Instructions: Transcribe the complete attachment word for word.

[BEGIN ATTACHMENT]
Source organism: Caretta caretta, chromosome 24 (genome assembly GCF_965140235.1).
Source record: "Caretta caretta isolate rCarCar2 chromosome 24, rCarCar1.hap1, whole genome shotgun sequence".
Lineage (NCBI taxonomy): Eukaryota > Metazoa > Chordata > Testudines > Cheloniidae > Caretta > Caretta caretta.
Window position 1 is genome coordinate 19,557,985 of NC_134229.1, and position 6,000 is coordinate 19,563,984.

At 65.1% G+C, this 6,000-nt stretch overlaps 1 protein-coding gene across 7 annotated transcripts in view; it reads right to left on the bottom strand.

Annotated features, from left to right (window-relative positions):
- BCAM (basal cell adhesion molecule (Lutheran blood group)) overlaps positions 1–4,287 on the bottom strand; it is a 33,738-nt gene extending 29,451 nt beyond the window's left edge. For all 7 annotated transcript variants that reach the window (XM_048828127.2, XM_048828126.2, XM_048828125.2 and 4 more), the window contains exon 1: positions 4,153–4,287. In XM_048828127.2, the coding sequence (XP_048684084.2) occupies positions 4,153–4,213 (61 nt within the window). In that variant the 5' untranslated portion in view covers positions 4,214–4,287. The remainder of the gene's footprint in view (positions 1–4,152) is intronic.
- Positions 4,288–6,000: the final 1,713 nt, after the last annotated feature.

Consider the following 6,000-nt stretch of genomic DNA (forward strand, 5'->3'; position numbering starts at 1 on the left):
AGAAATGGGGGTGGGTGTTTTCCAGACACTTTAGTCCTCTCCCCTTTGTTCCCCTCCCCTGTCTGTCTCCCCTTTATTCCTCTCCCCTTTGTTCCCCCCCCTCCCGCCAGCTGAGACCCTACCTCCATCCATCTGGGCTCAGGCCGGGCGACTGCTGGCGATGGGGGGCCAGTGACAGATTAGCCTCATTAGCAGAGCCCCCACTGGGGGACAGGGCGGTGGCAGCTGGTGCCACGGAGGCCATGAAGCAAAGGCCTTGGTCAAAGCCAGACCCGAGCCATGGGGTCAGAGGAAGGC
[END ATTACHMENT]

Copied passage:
Source organism: Caretta caretta, chromosome 24 (genome assembly GCF_965140235.1).
Source record: "Caretta caretta isolate rCarCar2 chromosome 24, rCarCar1.hap1, whole genome shotgun sequence".
Lineage (NCBI taxonomy): Eukaryota > Metazoa > Chordata > Testudines > Cheloniidae > Caretta > Caretta caretta.
Window position 1 is genome coordinate 19,557,985 of NC_134229.1, and position 6,000 is coordinate 19,563,984.

At 65.1% G+C, this 6,000-nt stretch overlaps 1 protein-coding gene across 7 annotated transcripts in view; it reads right to left on the bottom strand.

Annotated features, from left to right (window-relative positions):
- BCAM (basal cell adhesion molecule (Lutheran blood group)) overlaps positions 1–4,287 on the bottom strand; it is a 33,738-nt gene extending 29,451 nt beyond the window's left edge. For all 7 annotated transcript variants that reach the window (XM_048828127.2, XM_048828126.2, XM_048828125.2 and 4 more), the window contains exon 1: positions 4,153–4,287. In XM_048828127.2, the coding sequence (XP_048684084.2) occupies positions 4,153–4,213 (61 nt within the window). In that variant the 5' untranslated portion in view covers positions 4,214–4,287. The remainder of the gene's footprint in view (positions 1–4,152) is intronic.
- Positions 4,288–6,000: the final 1,713 nt, after the last annotated feature.

Consider the following 6,000-nt stretch of genomic DNA (forward strand, 5'->3'; position numbering starts at 1 on the left):
AGAAATGGGGGTGGGTGTTTTCCAGACACTTTAGTCCTCTCCCCTTTGTTCCCCTCCCCTGTCTGTCTCCCCTTTATTCCTCTCCCCTTTGTTCCCCCCCCTCCCGCCAGCTGAGACCCTACCTCCATCCATCTGGGCTCAGGCCGGGCGACTGCTGGCGATGGGGGGCCAGTGACAGATTAGCCTCATTAGCAGAGCCCCCACTGGGGGACAGGGCGGTGGCAGCTGGTGCCACGGAGGCCATGAAGCAAAGGCCTTGGTCAAAGCCAGACCCGAGCCATGGGGTCAGAGGAAGGC